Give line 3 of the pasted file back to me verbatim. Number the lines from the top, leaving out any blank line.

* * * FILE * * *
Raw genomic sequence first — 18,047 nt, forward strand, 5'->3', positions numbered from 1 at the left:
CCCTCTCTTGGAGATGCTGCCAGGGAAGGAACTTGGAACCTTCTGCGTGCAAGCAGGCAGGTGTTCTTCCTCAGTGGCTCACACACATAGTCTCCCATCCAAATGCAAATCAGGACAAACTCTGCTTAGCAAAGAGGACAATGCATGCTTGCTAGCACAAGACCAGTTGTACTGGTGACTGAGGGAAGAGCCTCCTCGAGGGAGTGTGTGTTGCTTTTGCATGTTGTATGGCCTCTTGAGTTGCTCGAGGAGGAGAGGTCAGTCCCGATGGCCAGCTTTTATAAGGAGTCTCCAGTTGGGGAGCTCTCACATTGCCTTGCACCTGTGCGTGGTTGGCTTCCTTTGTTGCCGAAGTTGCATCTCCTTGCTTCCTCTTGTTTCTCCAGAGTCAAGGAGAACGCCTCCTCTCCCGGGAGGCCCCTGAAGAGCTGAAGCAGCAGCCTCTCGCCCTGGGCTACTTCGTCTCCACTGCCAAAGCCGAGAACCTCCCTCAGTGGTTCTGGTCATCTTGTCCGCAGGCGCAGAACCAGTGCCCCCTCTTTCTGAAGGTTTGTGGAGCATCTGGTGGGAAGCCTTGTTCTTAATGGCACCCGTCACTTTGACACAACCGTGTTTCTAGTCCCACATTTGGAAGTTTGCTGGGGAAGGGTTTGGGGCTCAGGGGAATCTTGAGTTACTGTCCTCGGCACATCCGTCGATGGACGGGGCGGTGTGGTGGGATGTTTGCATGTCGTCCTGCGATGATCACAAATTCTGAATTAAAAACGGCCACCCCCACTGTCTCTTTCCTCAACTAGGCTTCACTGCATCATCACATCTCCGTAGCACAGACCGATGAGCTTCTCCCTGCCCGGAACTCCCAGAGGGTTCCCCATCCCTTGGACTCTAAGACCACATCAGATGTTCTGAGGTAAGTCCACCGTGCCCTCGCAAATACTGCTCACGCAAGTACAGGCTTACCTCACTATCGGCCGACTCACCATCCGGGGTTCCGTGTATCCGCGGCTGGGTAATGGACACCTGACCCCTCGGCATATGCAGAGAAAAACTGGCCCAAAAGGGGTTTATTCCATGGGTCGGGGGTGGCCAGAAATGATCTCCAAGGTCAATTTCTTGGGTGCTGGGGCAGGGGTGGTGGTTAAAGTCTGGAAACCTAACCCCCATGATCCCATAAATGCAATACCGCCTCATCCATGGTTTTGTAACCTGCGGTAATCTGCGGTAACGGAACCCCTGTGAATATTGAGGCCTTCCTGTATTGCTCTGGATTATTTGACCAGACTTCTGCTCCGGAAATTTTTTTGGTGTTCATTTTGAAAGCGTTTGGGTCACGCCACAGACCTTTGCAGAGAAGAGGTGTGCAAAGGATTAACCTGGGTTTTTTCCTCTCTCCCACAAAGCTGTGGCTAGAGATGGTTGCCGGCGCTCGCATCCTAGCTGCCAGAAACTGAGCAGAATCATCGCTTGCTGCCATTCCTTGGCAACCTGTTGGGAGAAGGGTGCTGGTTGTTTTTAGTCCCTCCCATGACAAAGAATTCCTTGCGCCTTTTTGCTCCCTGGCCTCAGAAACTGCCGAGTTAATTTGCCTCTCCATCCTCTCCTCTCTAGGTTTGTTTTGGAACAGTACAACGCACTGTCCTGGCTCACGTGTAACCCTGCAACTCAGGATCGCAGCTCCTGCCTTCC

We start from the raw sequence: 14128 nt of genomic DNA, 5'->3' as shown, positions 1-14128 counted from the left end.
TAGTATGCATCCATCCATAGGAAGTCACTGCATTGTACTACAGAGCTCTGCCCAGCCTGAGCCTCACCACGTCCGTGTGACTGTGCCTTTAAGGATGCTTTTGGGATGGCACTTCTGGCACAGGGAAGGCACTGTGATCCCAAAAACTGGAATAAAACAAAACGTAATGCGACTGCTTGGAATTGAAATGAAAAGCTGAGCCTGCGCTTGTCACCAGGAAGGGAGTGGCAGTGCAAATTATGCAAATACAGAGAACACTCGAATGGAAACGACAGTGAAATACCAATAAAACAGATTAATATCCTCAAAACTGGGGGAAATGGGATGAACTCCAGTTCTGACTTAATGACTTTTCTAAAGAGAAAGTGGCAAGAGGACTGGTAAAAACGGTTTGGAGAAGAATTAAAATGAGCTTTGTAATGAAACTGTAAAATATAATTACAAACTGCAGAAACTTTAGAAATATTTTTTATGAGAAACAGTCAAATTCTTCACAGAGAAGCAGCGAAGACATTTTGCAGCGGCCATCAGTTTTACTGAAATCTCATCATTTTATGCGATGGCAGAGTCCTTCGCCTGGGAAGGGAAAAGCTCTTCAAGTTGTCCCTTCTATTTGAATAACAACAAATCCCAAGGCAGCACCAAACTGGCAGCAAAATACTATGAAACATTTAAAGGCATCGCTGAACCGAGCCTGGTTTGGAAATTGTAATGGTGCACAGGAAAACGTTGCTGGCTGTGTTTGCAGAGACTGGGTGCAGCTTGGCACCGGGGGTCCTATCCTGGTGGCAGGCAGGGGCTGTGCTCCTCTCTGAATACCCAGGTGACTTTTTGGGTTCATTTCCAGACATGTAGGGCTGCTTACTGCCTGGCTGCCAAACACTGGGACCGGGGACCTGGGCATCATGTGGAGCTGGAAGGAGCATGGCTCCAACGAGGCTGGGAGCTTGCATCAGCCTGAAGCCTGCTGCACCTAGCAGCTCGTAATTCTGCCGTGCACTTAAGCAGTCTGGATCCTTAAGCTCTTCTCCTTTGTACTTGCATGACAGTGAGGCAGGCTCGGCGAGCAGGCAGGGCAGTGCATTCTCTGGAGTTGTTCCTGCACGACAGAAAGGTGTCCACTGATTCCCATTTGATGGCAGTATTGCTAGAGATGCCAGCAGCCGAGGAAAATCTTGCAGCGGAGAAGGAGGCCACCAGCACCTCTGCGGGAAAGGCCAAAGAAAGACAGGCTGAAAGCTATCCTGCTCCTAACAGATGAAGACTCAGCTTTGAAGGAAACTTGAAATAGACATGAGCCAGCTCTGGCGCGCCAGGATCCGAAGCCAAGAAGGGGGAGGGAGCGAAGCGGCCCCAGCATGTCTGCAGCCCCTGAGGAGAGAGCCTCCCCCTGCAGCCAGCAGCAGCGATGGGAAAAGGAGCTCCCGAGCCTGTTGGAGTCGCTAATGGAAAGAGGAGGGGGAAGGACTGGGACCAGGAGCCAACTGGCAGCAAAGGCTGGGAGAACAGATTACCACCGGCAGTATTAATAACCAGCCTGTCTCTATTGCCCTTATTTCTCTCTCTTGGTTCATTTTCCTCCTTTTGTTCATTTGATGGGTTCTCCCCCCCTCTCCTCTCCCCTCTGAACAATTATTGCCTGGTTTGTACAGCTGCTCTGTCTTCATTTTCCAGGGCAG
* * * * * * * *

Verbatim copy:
We start from the raw sequence: 14128 nt of genomic DNA, 5'->3' as shown, positions 1-14128 counted from the left end.